The Best Gifts Of All, Don’t Come With Wrapping Paper

Christmas, you either love it or hate it but as the Big Day is going to be descending upon us in a matter of a few short weeks, one thing’s for sure, it’s unavoidable. For some it will mean a joyous celebration with our loved ones for others it will involve family disputes, overindulgence and in my case, poverty. I have in the past contemplated selling a kidney on Ebay to pay for an expensive gift for a loved one, as clearly unpacking tins is not the most profitable line of work.

Every year my mother tells me not to bother getting her anything for Christmas and the one year that I took her at her word, the atmosphere on that particular Christmas morning was positively Arctic. Even my Dad suggested I pop out to the local petrol station to get a box of chocolates or tacky bunch of flowers if I expected to eat Christmas Day Lunch at the grown up table.

Again this year my sister will receive the usual gift of Big Pants which has earned her the nickname of BBP (Beverley Big Pants); these are a bit like the harvest festivals that your Nan used to wear which double up as a vest and come up to your armpits. My mum will usually have bought them from the discount no frills supermarket Lidl – which she adores. In fact, she adores it so much I have threatened to have her ashes scattered in the special offer aisle when she takes the final trip to rainbow bridge – which I better add I hope doesn’t happen for a long, long time, just in case she’s reading this. She always tells me proudly that the manager of the store always recognises her and as I have pointed out that is probably not in a good way, more in the “here comes the mad stalker-like customer”.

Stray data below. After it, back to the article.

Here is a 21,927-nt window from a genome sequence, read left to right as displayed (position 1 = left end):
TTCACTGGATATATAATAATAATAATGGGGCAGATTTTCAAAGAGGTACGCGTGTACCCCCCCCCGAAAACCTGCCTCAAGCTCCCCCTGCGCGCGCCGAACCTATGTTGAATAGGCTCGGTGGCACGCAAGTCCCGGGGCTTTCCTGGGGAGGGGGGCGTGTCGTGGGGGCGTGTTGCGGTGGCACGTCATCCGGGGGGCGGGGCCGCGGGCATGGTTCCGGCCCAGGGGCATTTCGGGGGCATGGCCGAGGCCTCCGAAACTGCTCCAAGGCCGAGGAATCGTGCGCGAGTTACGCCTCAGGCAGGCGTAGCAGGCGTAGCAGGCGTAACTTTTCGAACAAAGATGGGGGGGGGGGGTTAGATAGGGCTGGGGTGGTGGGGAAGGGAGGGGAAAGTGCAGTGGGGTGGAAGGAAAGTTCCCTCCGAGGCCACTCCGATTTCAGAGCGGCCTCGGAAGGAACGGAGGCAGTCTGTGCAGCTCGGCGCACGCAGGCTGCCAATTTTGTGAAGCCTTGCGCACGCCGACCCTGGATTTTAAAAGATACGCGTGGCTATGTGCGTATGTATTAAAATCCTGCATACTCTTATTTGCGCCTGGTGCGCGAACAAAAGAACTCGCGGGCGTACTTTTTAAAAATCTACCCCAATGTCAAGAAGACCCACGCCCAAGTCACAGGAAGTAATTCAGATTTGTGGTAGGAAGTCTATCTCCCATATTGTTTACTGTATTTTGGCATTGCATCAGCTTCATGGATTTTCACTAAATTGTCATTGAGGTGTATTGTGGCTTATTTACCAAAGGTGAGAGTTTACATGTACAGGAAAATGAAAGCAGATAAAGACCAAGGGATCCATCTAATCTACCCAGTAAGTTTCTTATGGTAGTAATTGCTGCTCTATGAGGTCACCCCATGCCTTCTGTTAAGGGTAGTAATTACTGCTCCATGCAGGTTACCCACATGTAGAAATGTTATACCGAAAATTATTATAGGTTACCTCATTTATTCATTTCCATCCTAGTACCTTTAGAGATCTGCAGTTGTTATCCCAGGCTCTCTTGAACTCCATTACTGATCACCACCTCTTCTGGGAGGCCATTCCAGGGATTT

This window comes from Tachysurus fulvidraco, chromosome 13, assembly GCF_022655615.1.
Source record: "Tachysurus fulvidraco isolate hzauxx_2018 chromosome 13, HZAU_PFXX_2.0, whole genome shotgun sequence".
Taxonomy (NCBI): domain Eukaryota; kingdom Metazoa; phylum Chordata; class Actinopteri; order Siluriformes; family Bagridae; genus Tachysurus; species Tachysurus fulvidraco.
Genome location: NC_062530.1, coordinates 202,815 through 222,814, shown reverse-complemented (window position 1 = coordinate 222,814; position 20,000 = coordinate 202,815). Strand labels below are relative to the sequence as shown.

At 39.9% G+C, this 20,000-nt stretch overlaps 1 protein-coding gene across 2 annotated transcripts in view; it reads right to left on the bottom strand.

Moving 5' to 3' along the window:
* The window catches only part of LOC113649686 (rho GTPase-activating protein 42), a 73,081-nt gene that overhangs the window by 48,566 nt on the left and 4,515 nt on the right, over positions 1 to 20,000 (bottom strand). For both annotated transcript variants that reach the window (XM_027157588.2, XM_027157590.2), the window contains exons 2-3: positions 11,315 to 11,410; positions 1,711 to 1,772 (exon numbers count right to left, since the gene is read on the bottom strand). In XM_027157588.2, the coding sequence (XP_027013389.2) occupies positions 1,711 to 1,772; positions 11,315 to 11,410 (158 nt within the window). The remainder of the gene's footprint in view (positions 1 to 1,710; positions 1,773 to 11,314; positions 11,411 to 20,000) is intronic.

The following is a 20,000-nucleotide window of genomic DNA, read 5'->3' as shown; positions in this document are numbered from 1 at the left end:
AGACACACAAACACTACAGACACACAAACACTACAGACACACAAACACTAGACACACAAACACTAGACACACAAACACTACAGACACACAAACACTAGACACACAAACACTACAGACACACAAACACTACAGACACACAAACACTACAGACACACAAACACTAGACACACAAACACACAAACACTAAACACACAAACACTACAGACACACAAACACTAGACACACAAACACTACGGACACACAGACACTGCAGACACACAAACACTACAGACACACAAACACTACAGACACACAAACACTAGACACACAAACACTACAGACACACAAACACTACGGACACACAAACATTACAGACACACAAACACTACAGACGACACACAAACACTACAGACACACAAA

I, on the other hand, will get the customary “useful” gadget like an electric wine cork remover or my particular all-time favourite the electric fluff remover. If my Dad is buying the Christmas gifts, I may receive something equally as exciting as the socket set he bought me last year.

It’s hard to deny that a little of the magic has gone from our Christmas Day mornings now that my darling nieces are all grown up; although a glass of Baileys does help. Ironically, in our household it’s not the giving and receiving of Christmas gifts that is the focal point; it’s the good-natured banter and humour that accompany these gestures that warm our hearts and will stay with us in the stories that we recount to the next generation.